News from the Columbia Climate School

Tag: exploration

  • You Asked: Why Do We Know More About the Moon Than Our Own Oceans?

    You Asked: Why Do We Know More About the Moon Than Our Own Oceans?

    An Earth Institute oceanographer answers this deep question from a reader as part of our Earth Month Q&A on Instagram.

  • Exploring Obama’s Seafloor Canyons by Mini Submarine

    Exploring Obama’s Seafloor Canyons by Mini Submarine

    Only a few people have ever explored deep inside the seafloor canyons that President Obama just designated a national marine monument. Bill Ryan is one of them. In this podcast he describes what his team saw and learned.

  • What Darwin Saw

    What Darwin Saw

    Sir Charles Darwin realized that humanity is interwoven with nature, that all of life is in a state of constant flux. The empowerment of nature, made possible by Darwin’s integration of human life into the whole, and grounded in his lived experience and profound humility, is the foundation of modern ecology.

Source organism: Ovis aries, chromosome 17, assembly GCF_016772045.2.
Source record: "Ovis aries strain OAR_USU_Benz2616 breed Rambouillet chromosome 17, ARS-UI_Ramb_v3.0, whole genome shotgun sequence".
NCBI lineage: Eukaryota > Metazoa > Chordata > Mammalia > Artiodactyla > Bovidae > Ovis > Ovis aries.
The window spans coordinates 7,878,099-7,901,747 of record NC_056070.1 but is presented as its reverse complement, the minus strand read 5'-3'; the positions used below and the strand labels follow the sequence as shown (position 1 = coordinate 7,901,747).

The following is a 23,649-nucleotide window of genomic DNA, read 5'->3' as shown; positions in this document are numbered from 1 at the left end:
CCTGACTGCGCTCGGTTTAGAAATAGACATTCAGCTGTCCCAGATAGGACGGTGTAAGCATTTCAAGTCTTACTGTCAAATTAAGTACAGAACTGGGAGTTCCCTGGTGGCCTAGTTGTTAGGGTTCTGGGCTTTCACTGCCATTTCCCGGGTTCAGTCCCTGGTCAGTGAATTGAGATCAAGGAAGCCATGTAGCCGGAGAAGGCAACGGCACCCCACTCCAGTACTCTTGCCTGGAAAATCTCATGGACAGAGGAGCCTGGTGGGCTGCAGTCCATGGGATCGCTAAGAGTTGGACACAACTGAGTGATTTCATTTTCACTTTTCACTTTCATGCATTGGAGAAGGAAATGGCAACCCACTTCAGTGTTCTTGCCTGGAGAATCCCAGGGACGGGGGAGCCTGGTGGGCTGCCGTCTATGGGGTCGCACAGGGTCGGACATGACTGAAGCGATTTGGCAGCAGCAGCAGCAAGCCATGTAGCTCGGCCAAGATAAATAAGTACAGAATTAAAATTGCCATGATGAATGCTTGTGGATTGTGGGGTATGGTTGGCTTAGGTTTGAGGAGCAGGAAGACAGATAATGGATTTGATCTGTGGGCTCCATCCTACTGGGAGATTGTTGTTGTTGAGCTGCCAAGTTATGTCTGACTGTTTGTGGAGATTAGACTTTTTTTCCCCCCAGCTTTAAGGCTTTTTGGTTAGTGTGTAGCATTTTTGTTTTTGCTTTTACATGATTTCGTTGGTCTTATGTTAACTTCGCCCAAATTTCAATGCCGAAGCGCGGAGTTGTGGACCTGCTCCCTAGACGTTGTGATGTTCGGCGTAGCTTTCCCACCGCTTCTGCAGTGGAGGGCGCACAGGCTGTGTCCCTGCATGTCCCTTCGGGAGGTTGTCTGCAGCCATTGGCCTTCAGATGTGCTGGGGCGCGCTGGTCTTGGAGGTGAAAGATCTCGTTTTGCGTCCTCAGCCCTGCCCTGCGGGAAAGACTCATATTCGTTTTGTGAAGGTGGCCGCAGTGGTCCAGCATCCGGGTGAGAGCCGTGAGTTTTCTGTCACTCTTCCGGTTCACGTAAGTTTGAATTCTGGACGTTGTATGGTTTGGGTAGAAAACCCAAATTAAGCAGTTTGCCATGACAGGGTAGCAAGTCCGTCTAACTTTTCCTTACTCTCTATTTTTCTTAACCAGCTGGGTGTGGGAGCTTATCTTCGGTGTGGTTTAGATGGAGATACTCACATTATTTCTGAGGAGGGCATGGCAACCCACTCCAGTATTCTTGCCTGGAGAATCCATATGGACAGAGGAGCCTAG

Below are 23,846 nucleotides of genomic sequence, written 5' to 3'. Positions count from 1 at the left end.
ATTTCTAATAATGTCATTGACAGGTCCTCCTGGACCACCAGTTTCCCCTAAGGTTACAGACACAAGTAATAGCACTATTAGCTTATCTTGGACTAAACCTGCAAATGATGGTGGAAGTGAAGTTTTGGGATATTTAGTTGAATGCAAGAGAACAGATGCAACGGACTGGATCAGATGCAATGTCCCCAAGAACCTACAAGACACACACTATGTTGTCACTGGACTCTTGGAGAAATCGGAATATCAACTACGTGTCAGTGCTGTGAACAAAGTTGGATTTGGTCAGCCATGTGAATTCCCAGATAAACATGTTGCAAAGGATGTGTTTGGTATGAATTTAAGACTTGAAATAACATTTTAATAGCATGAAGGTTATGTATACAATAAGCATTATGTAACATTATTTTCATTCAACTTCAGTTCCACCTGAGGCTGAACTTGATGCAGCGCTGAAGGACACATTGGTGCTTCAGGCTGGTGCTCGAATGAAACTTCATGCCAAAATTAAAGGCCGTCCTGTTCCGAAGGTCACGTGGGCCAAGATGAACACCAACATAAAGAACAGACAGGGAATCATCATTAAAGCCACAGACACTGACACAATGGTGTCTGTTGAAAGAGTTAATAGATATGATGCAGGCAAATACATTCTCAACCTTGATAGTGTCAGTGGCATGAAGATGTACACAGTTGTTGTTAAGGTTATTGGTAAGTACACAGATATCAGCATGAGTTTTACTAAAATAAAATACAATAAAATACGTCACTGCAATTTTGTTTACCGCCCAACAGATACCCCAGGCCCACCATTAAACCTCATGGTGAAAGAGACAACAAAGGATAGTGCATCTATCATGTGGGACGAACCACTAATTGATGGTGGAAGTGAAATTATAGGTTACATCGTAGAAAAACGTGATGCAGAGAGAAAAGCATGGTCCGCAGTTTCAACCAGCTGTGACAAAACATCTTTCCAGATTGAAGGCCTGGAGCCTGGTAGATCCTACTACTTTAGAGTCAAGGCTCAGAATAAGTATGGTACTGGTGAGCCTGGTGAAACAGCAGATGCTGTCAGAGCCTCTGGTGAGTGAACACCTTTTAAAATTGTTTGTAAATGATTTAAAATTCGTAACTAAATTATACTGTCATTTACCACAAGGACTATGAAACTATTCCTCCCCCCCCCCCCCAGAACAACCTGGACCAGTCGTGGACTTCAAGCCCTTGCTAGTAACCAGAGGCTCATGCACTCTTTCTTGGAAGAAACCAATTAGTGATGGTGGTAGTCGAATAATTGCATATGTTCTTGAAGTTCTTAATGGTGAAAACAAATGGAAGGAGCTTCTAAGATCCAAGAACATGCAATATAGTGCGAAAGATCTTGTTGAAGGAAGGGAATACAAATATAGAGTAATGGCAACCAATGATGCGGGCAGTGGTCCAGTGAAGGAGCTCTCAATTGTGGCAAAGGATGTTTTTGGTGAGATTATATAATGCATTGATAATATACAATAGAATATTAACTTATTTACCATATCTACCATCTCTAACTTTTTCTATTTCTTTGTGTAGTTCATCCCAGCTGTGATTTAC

Science for the Planet: In these short video explainers, discover how scientists and scholars across the Columbia Climate School are working to understand the effects of climate change and help solve the crisis.
  • You Asked: Why Do We Know More About the Moon Than Our Own Oceans?

    You Asked: Why Do We Know More About the Moon Than Our Own Oceans?

    An Earth Institute oceanographer answers this deep question from a reader as part of our Earth Month Q&A on Instagram.

  • Exploring Obama’s Seafloor Canyons by Mini Submarine

    Exploring Obama’s Seafloor Canyons by Mini Submarine

    Only a few people have ever explored deep inside the seafloor canyons that President Obama just designated a national marine monument. Bill Ryan is one of them. In this podcast he describes what his team saw and learned.

  • What Darwin Saw

    What Darwin Saw

    Sir Charles Darwin realized that humanity is interwoven with nature, that all of life is in a state of constant flux. The empowerment of nature, made possible by Darwin’s integration of human life into the whole, and grounded in his lived experience and profound humility, is the foundation of modern ecology.